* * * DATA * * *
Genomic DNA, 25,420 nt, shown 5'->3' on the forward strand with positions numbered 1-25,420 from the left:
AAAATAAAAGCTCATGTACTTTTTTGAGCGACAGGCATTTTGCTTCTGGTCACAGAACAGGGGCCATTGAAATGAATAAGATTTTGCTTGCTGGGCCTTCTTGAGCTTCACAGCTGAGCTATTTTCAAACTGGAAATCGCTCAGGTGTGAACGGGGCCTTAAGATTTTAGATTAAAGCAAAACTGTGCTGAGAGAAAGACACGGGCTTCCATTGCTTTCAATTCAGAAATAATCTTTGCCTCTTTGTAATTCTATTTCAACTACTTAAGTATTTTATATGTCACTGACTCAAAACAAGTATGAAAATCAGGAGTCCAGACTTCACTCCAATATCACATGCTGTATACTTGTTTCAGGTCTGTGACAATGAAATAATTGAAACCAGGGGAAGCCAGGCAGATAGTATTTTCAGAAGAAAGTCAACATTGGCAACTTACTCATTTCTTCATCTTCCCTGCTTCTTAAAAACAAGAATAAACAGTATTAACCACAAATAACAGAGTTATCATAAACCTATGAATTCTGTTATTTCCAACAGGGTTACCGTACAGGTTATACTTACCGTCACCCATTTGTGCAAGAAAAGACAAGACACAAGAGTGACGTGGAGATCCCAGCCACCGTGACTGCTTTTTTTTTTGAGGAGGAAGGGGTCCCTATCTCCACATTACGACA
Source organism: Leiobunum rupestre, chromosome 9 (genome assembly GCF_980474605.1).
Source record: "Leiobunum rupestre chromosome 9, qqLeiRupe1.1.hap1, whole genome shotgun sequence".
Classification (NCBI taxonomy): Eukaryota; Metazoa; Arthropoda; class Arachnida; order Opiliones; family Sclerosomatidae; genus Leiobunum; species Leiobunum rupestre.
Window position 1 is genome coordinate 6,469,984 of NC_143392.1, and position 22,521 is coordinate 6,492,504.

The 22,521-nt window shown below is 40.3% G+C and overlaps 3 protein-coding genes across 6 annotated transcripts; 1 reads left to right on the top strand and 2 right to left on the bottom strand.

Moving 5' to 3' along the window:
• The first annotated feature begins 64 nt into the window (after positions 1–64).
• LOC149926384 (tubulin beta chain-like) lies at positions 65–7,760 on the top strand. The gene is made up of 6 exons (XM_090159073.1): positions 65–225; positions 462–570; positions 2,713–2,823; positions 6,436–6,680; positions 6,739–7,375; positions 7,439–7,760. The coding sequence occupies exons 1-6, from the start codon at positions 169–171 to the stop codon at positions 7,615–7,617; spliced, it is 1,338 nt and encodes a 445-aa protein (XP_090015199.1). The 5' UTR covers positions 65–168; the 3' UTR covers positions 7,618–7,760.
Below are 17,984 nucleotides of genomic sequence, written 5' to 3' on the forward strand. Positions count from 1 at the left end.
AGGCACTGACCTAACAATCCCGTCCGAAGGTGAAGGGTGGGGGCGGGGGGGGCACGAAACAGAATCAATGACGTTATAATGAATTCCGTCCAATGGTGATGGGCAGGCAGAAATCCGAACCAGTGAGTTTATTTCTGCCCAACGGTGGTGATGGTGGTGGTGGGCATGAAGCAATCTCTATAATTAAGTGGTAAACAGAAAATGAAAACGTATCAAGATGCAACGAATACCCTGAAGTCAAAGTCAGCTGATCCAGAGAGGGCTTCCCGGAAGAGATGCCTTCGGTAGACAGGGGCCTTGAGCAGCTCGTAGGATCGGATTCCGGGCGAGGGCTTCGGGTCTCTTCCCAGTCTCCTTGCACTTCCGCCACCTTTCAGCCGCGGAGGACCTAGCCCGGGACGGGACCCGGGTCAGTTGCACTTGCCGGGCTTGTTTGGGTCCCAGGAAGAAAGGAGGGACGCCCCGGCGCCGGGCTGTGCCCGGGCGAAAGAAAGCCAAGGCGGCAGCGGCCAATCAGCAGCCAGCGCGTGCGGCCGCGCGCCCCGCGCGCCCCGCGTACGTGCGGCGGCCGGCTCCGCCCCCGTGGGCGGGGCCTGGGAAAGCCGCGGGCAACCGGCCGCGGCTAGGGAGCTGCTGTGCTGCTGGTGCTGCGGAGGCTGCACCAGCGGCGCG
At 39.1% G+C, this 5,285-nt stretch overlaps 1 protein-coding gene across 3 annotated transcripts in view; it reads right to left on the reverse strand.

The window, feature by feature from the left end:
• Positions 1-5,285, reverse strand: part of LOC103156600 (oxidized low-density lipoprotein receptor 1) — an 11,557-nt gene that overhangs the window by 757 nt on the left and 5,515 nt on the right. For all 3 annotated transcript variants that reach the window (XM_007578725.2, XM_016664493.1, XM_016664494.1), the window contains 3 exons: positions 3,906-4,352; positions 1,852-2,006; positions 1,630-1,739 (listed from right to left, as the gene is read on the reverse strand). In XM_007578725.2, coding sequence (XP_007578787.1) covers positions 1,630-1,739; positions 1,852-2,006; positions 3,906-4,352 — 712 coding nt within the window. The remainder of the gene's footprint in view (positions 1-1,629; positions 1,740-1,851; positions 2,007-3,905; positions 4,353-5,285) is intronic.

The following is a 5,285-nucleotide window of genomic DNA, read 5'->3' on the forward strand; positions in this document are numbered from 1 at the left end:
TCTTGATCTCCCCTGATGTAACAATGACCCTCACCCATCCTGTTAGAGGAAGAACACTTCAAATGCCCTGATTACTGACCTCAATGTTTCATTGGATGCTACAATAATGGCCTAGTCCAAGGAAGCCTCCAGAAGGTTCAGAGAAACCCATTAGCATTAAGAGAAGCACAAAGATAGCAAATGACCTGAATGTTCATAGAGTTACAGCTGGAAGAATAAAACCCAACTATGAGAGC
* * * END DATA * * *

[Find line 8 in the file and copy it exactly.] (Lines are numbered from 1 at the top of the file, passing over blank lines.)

Moving 5' to 3' along the window: